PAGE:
Heading from nearby St Margaret’s Deep Shelter, onto Lyden Spout Shelter and the odd surface level feature from the remains of the Battery.
Having visited this place previously and not seen the significance of the site, it was a nice surprise to find not only the deep shelter but an accessible bunker attached with one of the gun positions.
Though, making a quick explore of the bunker as spiders seem to have made this a full resort for themselves as well as a terrifying amount of egg sacks hanging from the ceilings 🤢
After making an escape from spider central, our attention turned to what has easily been the most terrifyingly fun route down the cliff edge into the deep level shelters. Dare I say, I actually enjoyed the climb and abseil as much as the explore itself?
History below on the deep level shelter from Subbrit
Although the main entrance to the deep shelter has been backfilled with no trace remaining a secondary entrance is still accessible by climbing down the now disused cliff path and steps, which can be found by following the footpath south from the A20 beyond the coastal path. About 60 feet down there is a retaining wall and just beyond this some brickwork can be seen 20 yards to the east of the cliff path. Extreme care should be taken here as it is necessary to traverse across a scree slope and then climb up to the entrance that is located behind the brickwork. It is strongly advised to use a properly rigged safety line as a loss of footing on the climb could prove fatal. The traverse and climb should not be attempted when the ground is wet as the chalk is very slippery.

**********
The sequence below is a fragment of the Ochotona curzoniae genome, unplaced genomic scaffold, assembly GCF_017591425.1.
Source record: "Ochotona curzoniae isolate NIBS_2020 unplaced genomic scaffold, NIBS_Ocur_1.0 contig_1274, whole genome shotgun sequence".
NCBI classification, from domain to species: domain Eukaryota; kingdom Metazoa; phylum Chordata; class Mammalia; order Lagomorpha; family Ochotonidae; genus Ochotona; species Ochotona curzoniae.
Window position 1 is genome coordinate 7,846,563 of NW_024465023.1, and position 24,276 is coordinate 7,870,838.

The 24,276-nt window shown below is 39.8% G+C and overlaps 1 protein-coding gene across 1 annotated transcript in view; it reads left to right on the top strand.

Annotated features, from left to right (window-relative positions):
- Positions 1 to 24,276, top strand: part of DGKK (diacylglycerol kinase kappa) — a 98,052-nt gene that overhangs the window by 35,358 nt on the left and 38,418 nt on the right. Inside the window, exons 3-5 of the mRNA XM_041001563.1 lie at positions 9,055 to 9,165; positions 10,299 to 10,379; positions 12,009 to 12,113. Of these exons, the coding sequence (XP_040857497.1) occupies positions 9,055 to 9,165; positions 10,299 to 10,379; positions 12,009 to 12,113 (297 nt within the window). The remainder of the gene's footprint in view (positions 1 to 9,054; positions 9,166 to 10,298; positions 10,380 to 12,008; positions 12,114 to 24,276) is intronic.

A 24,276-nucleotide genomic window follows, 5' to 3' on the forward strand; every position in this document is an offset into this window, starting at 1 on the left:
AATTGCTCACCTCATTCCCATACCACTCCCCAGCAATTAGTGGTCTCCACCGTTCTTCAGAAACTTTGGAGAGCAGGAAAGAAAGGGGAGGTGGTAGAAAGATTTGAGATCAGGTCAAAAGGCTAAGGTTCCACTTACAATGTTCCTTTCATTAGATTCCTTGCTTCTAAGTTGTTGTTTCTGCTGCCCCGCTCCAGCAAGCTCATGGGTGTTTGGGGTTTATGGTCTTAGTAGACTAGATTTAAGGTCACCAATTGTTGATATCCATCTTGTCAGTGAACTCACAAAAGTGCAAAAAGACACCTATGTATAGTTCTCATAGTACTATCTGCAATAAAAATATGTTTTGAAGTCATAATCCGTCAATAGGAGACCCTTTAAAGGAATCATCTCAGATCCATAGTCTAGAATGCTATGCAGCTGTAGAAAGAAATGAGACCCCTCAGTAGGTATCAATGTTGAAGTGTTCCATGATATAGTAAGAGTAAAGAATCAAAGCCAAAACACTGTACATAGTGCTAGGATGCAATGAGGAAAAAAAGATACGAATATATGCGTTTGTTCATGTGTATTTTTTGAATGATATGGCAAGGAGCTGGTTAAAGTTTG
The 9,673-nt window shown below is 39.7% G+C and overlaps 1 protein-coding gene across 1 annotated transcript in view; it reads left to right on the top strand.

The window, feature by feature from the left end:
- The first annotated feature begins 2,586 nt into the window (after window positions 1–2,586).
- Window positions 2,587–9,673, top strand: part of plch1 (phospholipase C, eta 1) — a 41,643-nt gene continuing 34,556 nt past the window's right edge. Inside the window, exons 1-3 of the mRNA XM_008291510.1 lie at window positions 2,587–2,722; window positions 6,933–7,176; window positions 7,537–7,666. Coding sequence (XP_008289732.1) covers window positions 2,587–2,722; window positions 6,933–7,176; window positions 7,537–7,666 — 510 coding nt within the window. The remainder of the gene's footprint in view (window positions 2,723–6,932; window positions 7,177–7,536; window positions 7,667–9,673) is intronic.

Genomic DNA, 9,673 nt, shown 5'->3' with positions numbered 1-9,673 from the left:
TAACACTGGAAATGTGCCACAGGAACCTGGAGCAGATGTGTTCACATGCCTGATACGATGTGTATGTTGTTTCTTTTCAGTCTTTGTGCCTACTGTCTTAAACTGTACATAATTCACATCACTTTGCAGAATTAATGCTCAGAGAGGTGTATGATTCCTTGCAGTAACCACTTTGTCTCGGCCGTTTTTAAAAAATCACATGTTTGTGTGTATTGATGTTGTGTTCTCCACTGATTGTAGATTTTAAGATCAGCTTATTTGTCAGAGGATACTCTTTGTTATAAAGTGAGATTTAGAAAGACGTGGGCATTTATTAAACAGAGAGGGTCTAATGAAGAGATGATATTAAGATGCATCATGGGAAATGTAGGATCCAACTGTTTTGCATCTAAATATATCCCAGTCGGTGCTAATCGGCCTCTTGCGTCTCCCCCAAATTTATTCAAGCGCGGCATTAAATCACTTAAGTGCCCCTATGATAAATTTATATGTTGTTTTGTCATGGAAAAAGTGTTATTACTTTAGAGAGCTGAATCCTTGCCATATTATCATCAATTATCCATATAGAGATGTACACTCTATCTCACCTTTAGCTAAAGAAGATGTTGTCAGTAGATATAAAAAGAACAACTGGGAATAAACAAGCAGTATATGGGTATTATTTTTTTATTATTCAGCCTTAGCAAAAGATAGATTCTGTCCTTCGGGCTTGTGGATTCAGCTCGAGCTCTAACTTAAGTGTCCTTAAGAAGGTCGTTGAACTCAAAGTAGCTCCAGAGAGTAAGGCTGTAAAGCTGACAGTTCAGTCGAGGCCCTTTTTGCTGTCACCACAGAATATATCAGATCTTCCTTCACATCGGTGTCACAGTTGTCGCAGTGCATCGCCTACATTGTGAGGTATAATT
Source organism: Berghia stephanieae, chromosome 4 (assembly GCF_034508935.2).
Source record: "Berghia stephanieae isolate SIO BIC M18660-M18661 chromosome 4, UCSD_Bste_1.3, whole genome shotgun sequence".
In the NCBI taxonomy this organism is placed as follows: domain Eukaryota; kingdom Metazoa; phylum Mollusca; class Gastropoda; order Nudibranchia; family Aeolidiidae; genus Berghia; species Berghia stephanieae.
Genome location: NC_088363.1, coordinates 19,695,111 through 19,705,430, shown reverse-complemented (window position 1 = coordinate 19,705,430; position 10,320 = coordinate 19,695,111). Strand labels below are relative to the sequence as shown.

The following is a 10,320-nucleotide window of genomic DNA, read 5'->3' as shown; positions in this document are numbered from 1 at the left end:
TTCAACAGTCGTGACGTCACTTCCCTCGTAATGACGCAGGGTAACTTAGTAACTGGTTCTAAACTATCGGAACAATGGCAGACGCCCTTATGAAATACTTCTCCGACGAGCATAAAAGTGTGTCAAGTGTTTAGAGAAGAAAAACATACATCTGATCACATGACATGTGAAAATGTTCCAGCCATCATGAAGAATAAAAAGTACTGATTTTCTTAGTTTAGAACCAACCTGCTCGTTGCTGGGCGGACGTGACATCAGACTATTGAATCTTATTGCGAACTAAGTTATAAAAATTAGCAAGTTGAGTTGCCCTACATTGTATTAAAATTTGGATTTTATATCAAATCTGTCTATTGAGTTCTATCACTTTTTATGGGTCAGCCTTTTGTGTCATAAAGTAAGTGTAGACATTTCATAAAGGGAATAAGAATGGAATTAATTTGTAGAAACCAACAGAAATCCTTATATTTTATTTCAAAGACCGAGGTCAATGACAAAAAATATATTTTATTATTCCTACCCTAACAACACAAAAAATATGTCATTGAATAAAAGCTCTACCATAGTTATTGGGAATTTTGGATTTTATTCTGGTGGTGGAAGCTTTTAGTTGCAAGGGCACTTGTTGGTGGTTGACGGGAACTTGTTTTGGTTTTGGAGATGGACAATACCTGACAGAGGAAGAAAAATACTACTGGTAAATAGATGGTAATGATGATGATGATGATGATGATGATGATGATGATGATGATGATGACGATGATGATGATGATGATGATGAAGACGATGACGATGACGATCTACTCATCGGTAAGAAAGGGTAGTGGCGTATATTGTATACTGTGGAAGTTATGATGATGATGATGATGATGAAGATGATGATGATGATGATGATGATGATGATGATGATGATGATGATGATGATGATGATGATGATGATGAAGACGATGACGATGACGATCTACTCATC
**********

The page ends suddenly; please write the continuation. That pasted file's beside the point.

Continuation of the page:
Behind the brick wall is the partially collapsed tunnel entrance and just inside the original wooden door is still in place. The tunnel roof here is very unstable and it is necessary to crawl across a number of large blocks of chalk that have fallen out of the roof to reach open tunnel. Beyond two major roof falls the rest of the network of tunnels are sound and safe to explore with no further roof collapses.
The first section of the tunnel is unlined, after 60 feet there is a branch to the left and after a further 53 feet a second branch to the left. The main tunnel also then turns to the left making three parallel tunnels with two staggered cross tunnels between them and another cross tunnel linking the three parallel tunnels at the far end. These parallel tunnels are lined with corrugated metal sheeting with steel hoops at regular intervals. At the far end of the western parallel tunnels there is a stairway up to the surface with two right angle bends. The top of the stairway is blocked with backfill.
There is ventilation trunking running throughout the lined tunnels but this is all now lying on the floor. There is also electrical conduit and light fittings throughout the network of tunnels. In the unlined sections of tunnel there are a number of timber pit props.
There is some contemporary graffiti visible the most prominent says ‘R. Edwards No. 4194348 681 G.C Coy R.E. 1941 Cymru am Byth’ Mr. Edwards was probably one of the Royal Engineers who built the shelter. GC Coy is the General Construction Company and the words below are welsh and translate as ‘Wales Forever’, Mr. Edwards was obviously a Welsh Engineer.